There’s plenty of appetite for applying for jobs on mobile among UK jobseekers. The problem faced by recruiters is turning that enthusiasm into completed applications from quality candidates. The figures on abandoned mobile applications suggest that’s not always happening.
The answer is to make your application process as mobile friendly as possible. Some measures, like one-click applications can circumnavigate the problem but potentially replace it with another–too many low-quality applications and a time consuming filtering process.
It’s always a good idea to review your processes from a candidate point of view. Are all the sections of your application necessary? Is your application form equitable? Remember that some candidates won’t have had the kind of education that covers how to fill in winning application forms.
98% of the UK’s 53 million social media users accessing social media by mobile phone means that developing engaging mobile-friendly content introducing job seekers–active and passive–to your employer brand is a really good idea. Content seeding like this helps build candidate touchpoints that make positive engagement more likely across your entire recruitment strategy.
Then there’s SMS and QR code advertising. Although they’re old news to some, QR codes have become part of daily life since the pandemic and they’re a great way to send candidates straight through to your careers site. SMS too shouldn’t be overlooked–especially as it’s so popular with more experienced people.
Social media has changed the recruitment landscape. Now, 73% of millennials find jobs using social media alone. What’s more, the dearth of active job seekers makes job board recruitment more difficult. Challenges like these call for new recruitment strategies–and content seeding can be an important part of that.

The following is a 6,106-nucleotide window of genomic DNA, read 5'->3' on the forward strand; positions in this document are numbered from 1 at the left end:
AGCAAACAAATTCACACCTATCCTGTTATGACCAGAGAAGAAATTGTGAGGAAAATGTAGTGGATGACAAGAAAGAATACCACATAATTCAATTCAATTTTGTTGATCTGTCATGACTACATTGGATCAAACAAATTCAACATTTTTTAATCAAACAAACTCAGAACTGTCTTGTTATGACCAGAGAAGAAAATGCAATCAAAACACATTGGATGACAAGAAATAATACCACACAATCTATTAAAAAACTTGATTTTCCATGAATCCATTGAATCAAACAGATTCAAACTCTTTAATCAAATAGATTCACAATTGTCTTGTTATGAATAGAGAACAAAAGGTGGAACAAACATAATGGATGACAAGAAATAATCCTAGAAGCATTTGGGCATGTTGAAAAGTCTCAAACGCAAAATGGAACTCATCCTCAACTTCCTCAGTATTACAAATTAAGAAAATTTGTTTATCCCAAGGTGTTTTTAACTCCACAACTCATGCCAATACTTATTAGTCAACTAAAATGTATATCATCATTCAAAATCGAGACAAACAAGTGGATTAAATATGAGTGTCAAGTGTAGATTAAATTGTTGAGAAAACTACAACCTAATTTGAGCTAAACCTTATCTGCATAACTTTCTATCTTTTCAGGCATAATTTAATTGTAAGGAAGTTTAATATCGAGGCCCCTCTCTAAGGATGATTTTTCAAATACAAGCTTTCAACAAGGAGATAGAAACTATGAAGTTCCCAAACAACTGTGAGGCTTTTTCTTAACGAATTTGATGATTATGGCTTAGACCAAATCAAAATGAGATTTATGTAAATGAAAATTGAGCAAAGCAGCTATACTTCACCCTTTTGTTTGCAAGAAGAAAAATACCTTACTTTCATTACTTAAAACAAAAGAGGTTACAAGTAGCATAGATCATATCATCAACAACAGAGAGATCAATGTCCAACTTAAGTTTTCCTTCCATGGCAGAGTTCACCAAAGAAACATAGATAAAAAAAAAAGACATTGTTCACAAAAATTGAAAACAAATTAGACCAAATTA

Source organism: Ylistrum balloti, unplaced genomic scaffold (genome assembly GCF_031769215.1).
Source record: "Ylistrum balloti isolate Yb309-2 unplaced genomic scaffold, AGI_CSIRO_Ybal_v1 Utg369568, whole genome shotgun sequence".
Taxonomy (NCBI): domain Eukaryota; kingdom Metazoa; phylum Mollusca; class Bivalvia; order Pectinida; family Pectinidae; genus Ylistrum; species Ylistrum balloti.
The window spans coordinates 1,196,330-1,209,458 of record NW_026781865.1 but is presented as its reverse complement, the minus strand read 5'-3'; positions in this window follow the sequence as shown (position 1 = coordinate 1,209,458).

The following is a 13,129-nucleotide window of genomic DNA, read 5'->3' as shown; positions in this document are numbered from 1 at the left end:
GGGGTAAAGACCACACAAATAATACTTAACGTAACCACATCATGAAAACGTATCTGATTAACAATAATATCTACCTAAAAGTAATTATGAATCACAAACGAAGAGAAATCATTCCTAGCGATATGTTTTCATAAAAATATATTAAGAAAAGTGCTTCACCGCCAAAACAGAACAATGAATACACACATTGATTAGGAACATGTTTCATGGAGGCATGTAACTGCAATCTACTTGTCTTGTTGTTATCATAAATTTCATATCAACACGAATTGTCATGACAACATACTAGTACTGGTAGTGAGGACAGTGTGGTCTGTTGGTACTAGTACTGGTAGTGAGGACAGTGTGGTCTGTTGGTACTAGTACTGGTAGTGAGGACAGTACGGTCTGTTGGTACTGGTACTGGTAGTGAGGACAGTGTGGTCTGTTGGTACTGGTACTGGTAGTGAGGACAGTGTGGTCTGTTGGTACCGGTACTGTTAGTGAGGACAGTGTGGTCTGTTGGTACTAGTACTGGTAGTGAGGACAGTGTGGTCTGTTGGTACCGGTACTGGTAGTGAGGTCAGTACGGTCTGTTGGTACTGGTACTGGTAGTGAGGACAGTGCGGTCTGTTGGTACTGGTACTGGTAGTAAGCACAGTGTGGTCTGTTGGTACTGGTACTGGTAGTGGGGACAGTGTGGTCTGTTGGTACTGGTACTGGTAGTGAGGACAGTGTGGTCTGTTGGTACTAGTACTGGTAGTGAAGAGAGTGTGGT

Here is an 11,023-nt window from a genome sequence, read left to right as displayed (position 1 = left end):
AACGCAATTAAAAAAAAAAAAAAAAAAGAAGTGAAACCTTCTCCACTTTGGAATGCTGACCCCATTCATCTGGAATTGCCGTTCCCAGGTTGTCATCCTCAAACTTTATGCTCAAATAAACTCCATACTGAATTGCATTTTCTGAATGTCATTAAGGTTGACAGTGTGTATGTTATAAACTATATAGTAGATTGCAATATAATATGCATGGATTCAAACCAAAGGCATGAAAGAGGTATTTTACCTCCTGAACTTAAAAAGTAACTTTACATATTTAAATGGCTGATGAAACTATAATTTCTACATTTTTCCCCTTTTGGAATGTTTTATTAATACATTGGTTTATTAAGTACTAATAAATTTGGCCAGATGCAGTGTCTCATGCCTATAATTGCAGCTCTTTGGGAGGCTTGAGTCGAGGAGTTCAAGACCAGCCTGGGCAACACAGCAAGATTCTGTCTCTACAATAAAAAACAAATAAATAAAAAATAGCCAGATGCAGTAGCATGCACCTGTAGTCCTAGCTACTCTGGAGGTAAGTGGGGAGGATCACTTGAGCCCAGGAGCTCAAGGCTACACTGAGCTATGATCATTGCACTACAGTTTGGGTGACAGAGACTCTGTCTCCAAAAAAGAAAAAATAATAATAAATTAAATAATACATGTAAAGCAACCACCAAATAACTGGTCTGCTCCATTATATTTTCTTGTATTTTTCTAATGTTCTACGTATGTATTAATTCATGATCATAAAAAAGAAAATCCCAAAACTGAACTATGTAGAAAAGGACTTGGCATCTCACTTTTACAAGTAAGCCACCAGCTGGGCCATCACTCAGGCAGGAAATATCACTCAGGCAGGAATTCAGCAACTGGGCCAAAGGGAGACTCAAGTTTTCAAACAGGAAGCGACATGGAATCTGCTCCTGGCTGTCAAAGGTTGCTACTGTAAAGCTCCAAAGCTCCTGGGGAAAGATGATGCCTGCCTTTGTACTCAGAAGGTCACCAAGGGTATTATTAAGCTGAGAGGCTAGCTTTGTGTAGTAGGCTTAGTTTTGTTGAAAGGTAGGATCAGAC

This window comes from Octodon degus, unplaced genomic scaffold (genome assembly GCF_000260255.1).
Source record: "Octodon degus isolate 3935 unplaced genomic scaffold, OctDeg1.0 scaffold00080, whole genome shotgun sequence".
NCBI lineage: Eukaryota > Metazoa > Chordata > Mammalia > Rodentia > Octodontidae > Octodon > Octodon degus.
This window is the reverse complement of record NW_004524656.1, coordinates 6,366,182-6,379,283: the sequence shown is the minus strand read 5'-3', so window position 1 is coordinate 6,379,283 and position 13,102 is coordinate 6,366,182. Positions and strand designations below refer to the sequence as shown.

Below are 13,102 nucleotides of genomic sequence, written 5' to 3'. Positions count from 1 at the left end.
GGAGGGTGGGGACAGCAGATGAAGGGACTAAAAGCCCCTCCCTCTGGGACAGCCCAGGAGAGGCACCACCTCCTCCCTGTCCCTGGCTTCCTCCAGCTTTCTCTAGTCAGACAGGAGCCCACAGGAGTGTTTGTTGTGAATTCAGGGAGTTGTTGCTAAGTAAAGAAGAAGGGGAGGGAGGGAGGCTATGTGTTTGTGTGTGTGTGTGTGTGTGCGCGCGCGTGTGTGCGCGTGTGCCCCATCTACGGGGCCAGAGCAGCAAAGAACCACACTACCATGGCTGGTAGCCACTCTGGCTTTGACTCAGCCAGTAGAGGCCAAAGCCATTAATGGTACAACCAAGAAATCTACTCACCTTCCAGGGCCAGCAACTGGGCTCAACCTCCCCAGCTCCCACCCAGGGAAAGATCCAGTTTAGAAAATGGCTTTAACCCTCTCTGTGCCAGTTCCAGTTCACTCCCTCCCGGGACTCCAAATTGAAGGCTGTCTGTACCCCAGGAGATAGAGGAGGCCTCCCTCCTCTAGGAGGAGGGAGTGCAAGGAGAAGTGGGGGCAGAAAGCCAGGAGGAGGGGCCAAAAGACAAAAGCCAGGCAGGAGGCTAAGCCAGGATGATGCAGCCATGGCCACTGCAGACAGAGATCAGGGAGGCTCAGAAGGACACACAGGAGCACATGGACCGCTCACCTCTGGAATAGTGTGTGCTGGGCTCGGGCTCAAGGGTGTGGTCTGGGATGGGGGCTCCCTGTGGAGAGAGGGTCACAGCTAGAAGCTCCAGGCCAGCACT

Content seeding is putting content in online places where it can draw engagement. It can be used by recruiters to establish your organisation as a trusted presence within the sector, whose content always delivers something of value. The sharing and herding cultures that exist on social media mean that content has the potential to reach a huge number of people.
Some of the benefits of content seeding are:
Effective content seeding depends on quality content that addresses subject matter important to your target audience. Focus groups are a great way to find out what matters to your existing staff. You can use the information gained from focus groups to build a candidate persona–an idealised candidate whose interests, ambitions and values form the basis of a content plan optimised for engagement.
Once you’ve created content, the options for seeding are numerous. Your choices here will depend on the audience you want to engage. Social media is an obvious starting point–if your content is picked up by an influencer or is posted in a group, you can potentially gain exposure to large, highly relevant audiences. As you build your audience and reputation, you’ll become as valuable to influencers as they are to you, which could create backlink sharing opportunities. And, of course, there’s always newsletters–often highly-engaged, mailing lists present very fertile ground for seeding.
For more information on the best media for your recruitment strategy, please get in touch.